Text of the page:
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The Cryosphere An interactive open-access journal of the European Geosciences Union
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Volume 11, issue 5
The Cryosphere, 11, 2137–2148, 2017
https://doi.org/10.5194/tc-11-2137-2017
© Author(s) 2017. This work is distributed under
the Creative Commons Attribution 3.0 License.
The Cryosphere, 11, 2137–2148, 2017
https://doi.org/10.5194/tc-11-2137-2017
© Author(s) 2017. This work is distributed under
the Creative Commons Attribution 3.0 License.

Research article 08 Sep 2017

Research article | 08 Sep 2017

Modelling radiative transfer through ponded first-year Arctic sea ice with a plane-parallel model

Torbjørn Taskjelle1, Stephen R. Hudson2, Mats A. Granskog2, and Børge Hamre1 Torbjørn Taskjelle et al.
  • 1Department of Physics and Technology, University of Bergen, Allégaten 55, Bergen, Norway
  • 2Norwegian Polar Institute, Fram Centre, Tromsø, Norway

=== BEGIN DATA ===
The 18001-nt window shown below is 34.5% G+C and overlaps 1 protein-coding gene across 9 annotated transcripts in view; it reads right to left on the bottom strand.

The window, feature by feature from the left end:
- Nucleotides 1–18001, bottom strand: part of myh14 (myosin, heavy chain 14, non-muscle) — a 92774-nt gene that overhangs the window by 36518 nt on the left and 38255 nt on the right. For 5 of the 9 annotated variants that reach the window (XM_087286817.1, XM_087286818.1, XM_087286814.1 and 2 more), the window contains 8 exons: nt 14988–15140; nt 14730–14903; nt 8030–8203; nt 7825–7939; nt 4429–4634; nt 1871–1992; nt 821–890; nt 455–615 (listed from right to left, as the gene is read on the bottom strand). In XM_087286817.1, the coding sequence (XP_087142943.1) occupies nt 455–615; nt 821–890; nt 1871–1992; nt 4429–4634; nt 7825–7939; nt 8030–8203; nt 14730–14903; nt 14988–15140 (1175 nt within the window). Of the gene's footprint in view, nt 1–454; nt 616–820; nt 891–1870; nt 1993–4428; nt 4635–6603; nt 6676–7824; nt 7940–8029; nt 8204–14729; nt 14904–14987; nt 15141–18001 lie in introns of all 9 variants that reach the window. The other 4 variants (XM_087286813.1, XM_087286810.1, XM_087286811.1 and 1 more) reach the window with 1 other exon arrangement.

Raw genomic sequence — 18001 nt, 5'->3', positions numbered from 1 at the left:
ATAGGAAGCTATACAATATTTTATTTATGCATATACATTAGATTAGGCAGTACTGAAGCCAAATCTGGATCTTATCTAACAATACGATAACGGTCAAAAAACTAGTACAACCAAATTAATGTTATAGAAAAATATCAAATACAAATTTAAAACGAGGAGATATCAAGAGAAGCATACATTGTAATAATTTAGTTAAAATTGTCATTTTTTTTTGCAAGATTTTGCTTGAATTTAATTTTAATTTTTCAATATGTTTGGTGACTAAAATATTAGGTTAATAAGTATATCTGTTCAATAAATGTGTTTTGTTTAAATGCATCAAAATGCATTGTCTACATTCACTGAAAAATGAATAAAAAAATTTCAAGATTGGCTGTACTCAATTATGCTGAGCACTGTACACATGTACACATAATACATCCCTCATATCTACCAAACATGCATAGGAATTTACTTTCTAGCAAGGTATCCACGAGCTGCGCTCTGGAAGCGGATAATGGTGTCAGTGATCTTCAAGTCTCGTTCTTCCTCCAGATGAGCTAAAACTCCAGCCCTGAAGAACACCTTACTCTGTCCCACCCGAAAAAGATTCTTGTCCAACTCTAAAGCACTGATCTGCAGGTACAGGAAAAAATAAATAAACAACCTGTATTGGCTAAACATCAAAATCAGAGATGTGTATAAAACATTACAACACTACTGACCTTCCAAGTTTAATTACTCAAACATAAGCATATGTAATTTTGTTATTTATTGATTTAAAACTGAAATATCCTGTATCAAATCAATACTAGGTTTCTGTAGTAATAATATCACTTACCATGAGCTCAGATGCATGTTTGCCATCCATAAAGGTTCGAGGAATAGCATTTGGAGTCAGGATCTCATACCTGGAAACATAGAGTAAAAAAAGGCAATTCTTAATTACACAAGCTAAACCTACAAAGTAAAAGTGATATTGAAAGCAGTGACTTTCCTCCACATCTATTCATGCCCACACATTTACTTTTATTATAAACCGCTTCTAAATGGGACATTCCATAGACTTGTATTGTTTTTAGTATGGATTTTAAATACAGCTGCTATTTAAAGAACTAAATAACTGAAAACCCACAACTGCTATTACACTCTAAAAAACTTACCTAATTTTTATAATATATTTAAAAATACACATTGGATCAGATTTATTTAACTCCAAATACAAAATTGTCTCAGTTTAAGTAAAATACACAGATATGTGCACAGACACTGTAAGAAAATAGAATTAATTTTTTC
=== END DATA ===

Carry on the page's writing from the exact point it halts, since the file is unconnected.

Abstract. Under-ice irradiance measurements were done on ponded first-year pack ice along three transects during the ICE12 expedition north of Svalbard. Bulk transmittances (400–900 nm) were found to be on average 0.15–0.20 under bare ice, and 0.39–0.46 under ponded ice. Radiative transfer modelling was done with a plane-parallel model. While simulated transmittances deviate significantly from measured transmittances close to the edge of ponds, spatially averaged bulk transmittances agree well. That is, transect-average bulk transmittances, calculated using typical simulated transmittances for ponded and bare ice weighted by the fractional coverage of the two surface types, are in good agreement with the measured values. Radiative heating rates calculated from model output indicates that about 20 % of the incident solar energy is absorbed in bare ice, and 50 % in ponded ice (35 % in pond itself, 15 % in the underlying ice). This large difference is due to the highly scattering surface scattering layer (SSL) increasing the albedo of the bare ice.

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